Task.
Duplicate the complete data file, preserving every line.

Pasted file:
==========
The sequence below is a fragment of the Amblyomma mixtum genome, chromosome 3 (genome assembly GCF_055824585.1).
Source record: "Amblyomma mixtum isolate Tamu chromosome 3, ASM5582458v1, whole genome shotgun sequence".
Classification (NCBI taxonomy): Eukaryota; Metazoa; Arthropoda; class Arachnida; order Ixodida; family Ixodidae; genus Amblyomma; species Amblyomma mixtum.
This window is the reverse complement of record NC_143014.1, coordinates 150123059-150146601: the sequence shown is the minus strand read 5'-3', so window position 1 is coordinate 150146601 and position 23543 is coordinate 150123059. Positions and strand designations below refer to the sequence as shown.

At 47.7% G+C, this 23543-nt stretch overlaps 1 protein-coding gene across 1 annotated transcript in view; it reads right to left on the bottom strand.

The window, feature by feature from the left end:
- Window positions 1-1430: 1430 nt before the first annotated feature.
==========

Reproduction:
The sequence below is a fragment of the Amblyomma mixtum genome, chromosome 3 (genome assembly GCF_055824585.1).
Source record: "Amblyomma mixtum isolate Tamu chromosome 3, ASM5582458v1, whole genome shotgun sequence".
Classification (NCBI taxonomy): Eukaryota; Metazoa; Arthropoda; class Arachnida; order Ixodida; family Ixodidae; genus Amblyomma; species Amblyomma mixtum.
This window is the reverse complement of record NC_143014.1, coordinates 150123059-150146601: the sequence shown is the minus strand read 5'-3', so window position 1 is coordinate 150146601 and position 23543 is coordinate 150123059. Positions and strand designations below refer to the sequence as shown.

At 47.7% G+C, this 23543-nt stretch overlaps 1 protein-coding gene across 1 annotated transcript in view; it reads right to left on the bottom strand.

The window, feature by feature from the left end:
- Window positions 1-1430: 1430 nt before the first annotated feature.